Friedman also said in response to a question of whether he was concerned about the danger of a concentration of power as a result of the Iraq war by giving an alternative account of President Bush's motivation: "A clear no. US President Bush only wanted war because anything else would have threatened the freedom and the prosperity of the USA. Counter-question: Do you recommend that Gerhard Schröder ask the whole world for advice before he engages in foreign policy?".[67]

Work In Progress

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Milton Firedman Discusses Greed On Phil Donahue [Transcript]

Phil Donahue: When you see around the globe the mal-distribution of wealth, the desperate plight of millions of people in underdeveloped countries, uh, when you see so few haves and so many havenots, when you, when you see the greed and the concentration of power within, don’t, aren’t you ever? Did you ever have a moment of doubt about capitalism? And whether greed’s a good idea to run on?
 
Milton Friedman: Well first of all, tell me is there some society you know that doesn’t run on greed? You think Russia doesn’t run on greed?  You think China doesn’t run on greed? What is greed? Of course none of us are greedy, it’s only the other fellow who is greedy. This, the world runs on individuals pursuing their separate interests. The great achievements of civilization have not come from government bureaus. Einstein didn't construct his theory under order from a, from a bureaucrat. Henry Ford didn’t revolutionize the automobile industry that way. In the only cases in which the masses have escaped from the kind of grinding poverty that you’re talking about, the only cases in recorded history are where, where they have had capitalism and largely free trade. If you wanna know where the masses are worth, worse off, worst off, it’s exactly in the kinds of societies that depart from that. So that the record of history is absolutely crystal clear that there is no alternative way so far discovered of improving the lot of the ordinary people that can hold a candle to the productive activities that are unleashed by a free enterprise system.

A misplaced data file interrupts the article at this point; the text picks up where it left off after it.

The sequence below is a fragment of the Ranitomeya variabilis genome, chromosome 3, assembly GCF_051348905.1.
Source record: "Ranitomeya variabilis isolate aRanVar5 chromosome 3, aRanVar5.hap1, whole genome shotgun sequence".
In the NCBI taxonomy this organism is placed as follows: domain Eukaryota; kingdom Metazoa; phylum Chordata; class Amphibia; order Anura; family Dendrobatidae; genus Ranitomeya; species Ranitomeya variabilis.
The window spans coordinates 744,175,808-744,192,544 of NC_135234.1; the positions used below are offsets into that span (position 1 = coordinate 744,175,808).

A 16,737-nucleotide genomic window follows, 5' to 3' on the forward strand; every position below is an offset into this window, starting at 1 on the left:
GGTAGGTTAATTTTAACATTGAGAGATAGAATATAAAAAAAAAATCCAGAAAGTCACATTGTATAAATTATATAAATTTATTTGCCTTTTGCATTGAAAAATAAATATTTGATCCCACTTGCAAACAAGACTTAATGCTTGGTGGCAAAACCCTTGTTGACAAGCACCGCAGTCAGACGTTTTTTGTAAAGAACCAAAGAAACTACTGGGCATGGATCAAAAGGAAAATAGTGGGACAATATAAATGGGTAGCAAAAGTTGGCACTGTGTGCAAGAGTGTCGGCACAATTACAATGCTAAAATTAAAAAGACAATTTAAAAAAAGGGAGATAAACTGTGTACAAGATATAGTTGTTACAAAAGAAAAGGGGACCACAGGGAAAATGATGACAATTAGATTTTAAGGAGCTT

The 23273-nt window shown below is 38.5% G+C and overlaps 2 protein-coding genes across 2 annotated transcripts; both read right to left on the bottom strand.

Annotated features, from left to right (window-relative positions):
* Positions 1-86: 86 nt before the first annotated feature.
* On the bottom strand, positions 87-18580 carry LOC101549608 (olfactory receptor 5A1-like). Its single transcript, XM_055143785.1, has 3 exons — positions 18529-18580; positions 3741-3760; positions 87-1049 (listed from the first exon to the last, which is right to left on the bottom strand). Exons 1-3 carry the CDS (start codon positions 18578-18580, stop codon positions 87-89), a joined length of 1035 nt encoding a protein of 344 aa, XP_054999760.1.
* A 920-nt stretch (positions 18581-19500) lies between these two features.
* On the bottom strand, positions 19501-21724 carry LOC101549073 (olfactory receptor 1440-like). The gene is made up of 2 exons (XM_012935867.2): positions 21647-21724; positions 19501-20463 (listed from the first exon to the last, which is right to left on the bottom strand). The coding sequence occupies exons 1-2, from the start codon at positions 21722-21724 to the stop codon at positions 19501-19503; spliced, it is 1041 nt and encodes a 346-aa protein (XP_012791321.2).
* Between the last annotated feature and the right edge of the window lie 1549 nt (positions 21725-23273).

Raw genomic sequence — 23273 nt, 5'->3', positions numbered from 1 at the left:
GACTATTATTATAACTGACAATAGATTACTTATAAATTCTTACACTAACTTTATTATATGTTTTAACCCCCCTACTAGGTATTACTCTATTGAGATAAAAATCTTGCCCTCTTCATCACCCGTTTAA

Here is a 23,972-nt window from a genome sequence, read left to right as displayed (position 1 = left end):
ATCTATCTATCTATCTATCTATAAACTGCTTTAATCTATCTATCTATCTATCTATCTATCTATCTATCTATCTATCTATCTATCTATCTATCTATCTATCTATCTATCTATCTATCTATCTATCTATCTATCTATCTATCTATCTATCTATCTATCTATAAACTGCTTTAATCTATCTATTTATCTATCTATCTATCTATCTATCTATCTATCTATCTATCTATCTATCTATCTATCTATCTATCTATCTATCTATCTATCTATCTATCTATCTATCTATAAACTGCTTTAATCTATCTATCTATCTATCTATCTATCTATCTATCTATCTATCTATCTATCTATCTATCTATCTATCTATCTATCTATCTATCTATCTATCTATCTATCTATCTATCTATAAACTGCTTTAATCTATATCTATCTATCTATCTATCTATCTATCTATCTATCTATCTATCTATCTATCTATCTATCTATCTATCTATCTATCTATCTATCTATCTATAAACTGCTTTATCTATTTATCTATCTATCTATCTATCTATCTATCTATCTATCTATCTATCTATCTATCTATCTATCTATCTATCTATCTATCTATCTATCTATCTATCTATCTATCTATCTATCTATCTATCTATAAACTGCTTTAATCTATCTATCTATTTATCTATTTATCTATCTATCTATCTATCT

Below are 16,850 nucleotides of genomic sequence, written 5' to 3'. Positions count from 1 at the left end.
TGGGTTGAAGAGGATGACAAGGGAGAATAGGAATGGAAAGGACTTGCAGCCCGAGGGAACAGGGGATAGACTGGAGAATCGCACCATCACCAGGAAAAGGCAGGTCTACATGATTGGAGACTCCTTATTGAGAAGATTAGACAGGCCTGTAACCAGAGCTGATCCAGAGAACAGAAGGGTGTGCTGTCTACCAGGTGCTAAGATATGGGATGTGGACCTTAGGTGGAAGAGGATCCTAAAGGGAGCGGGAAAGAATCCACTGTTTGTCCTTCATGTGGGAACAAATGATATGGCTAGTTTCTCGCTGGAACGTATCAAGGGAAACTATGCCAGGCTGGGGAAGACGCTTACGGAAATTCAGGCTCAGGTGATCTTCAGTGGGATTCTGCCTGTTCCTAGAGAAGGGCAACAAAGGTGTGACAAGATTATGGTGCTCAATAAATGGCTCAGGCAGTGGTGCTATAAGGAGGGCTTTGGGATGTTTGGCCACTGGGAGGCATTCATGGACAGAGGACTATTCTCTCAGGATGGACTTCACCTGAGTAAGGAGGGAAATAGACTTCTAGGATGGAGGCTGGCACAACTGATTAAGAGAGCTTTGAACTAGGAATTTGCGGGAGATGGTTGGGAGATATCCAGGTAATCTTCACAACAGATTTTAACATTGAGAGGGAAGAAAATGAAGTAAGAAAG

Phil Donahue: But it seems to reward not virtue as much as ability to manipulate the system.

Milton Friedman: I, and what does reward virtue? You think the uh, a communist Commissar rewards virtue? You think a Hitler rewards virtue? You think, excuse me, if you’ll pardon me, do you think American Presidents reward virtue? Do they choose their appointees, on the basis of the virtue of the people appointed or on the basis of their political clout? Is it really true that political self interest is nobler somehow than economic self interest? You know, I think you’re taking a lot of things for granted. And just tell me where in the world you find these angels who are going to organize society for us.

Phil Donahue: Well…

Milton Friedman: I don’t even trust you to do that.
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Milton Friedman -Quotes-
"The most important single central fact about a free market is that no exchange takes place unless both parties benefit."

"Governments never learn. Only people learn."

"Concentrated power is not rendered harmless by the good intentions of those who create it."

"So the question is, do corporate executives, provided they stay within the law, have responsibilities in their business activities other than to make as much money for their stockholders as possible? And my answer to that is, no they do not"

"The only way that has ever been discovered to have a lot of people cooperate together voluntarily is through the free market. And that's why it's so essential to preserving individual freedom."

"Most economic fallacies derive - from the tendency to assume that there is a fixed pie, that one party can gain only at the expense of another."

"Underlying most arguments against the free market is a lack of belief in freedom itself."

"What kind of society isn't structured on greed? The problem of social organization is how to set up an arrangement under which greed will do the least harm; capitalism is that kind of a system"

"History suggests that capitalism is a necessary condition for political freedom. Clearly it is not a sufficient condition."

"The society that puts equality before freedom will end up with neither. The society that puts freedom before equality will end up with a great measure of both." 
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1 comment:

  1. "History suggests that capitalism is a necessary condition for political freedom. Clearly it is not a sufficient condition."-Milton Friedman quotes. I like this quote very much. Thanks for sharing!!